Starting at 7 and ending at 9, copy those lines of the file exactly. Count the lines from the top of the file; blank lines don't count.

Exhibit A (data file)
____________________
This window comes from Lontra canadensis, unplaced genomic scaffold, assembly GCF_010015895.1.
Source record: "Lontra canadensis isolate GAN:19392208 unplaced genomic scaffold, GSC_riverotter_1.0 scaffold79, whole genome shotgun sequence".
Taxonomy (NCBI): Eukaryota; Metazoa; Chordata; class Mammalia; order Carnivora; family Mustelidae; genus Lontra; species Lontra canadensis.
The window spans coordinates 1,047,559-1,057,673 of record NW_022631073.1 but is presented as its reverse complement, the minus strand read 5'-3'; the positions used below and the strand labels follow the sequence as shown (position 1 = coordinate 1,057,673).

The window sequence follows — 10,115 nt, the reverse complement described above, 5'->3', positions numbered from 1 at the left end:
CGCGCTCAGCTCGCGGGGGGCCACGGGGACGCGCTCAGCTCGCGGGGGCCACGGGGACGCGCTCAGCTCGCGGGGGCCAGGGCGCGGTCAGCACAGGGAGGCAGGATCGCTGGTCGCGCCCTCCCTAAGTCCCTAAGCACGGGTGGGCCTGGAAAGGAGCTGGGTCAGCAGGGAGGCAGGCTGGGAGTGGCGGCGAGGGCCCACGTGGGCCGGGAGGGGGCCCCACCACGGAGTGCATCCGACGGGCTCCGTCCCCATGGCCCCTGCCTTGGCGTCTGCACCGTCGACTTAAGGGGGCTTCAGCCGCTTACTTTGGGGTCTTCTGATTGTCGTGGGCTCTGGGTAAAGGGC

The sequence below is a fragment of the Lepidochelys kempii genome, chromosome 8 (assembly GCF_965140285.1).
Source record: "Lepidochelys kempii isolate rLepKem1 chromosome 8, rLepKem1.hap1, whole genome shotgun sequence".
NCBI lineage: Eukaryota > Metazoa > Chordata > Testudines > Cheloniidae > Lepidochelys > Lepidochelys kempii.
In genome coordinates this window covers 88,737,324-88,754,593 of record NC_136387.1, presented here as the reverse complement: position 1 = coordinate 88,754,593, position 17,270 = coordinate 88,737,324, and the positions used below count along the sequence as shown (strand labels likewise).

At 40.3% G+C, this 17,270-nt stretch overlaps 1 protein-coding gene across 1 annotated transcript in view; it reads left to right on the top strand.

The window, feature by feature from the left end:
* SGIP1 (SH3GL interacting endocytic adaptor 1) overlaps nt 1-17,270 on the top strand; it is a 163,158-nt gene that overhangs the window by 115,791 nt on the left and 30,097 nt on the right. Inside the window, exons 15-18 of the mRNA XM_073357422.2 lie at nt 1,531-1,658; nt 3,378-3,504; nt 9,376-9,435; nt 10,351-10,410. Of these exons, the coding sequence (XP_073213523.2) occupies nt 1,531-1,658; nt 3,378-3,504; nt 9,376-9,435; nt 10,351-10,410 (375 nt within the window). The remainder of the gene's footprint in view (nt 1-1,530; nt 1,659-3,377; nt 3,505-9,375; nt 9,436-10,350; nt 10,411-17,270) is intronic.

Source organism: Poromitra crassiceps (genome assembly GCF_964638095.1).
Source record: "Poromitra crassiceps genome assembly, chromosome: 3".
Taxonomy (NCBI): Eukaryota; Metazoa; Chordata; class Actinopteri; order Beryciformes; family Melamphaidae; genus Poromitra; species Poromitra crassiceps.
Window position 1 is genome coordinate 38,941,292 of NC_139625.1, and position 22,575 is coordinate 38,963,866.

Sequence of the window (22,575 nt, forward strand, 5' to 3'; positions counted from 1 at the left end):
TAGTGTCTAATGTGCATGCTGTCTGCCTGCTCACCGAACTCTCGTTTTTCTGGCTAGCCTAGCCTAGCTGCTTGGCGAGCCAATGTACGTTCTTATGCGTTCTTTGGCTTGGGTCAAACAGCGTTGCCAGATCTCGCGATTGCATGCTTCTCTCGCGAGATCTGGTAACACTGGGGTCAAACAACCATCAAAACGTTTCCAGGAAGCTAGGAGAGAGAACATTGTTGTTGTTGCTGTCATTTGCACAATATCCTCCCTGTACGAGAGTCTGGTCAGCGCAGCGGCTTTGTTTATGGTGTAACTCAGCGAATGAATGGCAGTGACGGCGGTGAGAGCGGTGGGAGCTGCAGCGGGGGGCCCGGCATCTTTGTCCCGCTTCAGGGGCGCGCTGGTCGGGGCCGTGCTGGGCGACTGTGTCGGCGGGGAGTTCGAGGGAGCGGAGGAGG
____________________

The sequence below is a fragment of the Lepidochelys kempii genome, chromosome 8 (assembly GCF_965140285.1).
Source record: "Lepidochelys kempii isolate rLepKem1 chromosome 8, rLepKem1.hap1, whole genome shotgun sequence".
NCBI lineage: Eukaryota > Metazoa > Chordata > Testudines > Cheloniidae > Lepidochelys > Lepidochelys kempii.